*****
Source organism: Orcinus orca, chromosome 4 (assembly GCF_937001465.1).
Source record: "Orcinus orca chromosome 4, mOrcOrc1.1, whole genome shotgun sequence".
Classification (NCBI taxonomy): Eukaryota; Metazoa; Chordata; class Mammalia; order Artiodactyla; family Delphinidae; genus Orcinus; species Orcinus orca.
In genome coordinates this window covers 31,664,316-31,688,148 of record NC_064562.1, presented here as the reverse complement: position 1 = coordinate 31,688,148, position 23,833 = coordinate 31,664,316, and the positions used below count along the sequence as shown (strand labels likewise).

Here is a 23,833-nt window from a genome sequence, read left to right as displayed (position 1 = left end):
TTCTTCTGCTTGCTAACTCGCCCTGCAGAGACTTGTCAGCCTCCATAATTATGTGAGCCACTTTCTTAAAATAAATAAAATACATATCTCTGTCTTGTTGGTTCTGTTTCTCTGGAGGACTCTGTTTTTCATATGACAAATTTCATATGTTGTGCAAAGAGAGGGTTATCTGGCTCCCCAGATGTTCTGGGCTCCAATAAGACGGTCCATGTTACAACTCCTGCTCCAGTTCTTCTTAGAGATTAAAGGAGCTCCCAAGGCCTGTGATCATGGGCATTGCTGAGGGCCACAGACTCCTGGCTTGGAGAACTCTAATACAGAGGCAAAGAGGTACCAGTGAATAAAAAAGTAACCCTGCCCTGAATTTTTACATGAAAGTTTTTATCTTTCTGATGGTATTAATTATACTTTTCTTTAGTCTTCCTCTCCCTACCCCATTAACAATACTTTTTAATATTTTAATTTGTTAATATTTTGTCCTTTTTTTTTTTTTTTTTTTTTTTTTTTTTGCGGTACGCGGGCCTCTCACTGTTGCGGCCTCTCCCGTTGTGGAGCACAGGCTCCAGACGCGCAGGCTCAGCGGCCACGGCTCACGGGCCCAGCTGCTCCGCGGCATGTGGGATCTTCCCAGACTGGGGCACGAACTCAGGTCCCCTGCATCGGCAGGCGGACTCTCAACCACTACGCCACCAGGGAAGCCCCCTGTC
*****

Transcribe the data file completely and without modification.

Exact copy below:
Source organism: Orcinus orca, chromosome 4 (assembly GCF_937001465.1).
Source record: "Orcinus orca chromosome 4, mOrcOrc1.1, whole genome shotgun sequence".
Classification (NCBI taxonomy): Eukaryota; Metazoa; Chordata; class Mammalia; order Artiodactyla; family Delphinidae; genus Orcinus; species Orcinus orca.
In genome coordinates this window covers 31,664,316-31,688,148 of record NC_064562.1, presented here as the reverse complement: position 1 = coordinate 31,688,148, position 23,833 = coordinate 31,664,316, and the positions used below count along the sequence as shown (strand labels likewise).

Here is a 23,833-nt window from a genome sequence, read left to right as displayed (position 1 = left end):
TTCTTCTGCTTGCTAACTCGCCCTGCAGAGACTTGTCAGCCTCCATAATTATGTGAGCCACTTTCTTAAAATAAATAAAATACATATCTCTGTCTTGTTGGTTCTGTTTCTCTGGAGGACTCTGTTTTTCATATGACAAATTTCATATGTTGTGCAAAGAGAGGGTTATCTGGCTCCCCAGATGTTCTGGGCTCCAATAAGACGGTCCATGTTACAACTCCTGCTCCAGTTCTTCTTAGAGATTAAAGGAGCTCCCAAGGCCTGTGATCATGGGCATTGCTGAGGGCCACAGACTCCTGGCTTGGAGAACTCTAATACAGAGGCAAAGAGGTACCAGTGAATAAAAAAGTAACCCTGCCCTGAATTTTTACATGAAAGTTTTTATCTTTCTGATGGTATTAATTATACTTTTCTTTAGTCTTCCTCTCCCTACCCCATTAACAATACTTTTTAATATTTTAATTTGTTAATATTTTGTCCTTTTTTTTTTTTTTTTTTTTTTTTTTTTTGCGGTACGCGGGCCTCTCACTGTTGCGGCCTCTCCCGTTGTGGAGCACAGGCTCCAGACGCGCAGGCTCAGCGGCCACGGCTCACGGGCCCAGCTGCTCCGCGGCATGTGGGATCTTCCCAGACTGGGGCACGAACTCAGGTCCCCTGCATCGGCAGGCGGACTCTCAACCACTACGCCACCAGGGAAGCCCCCTGTC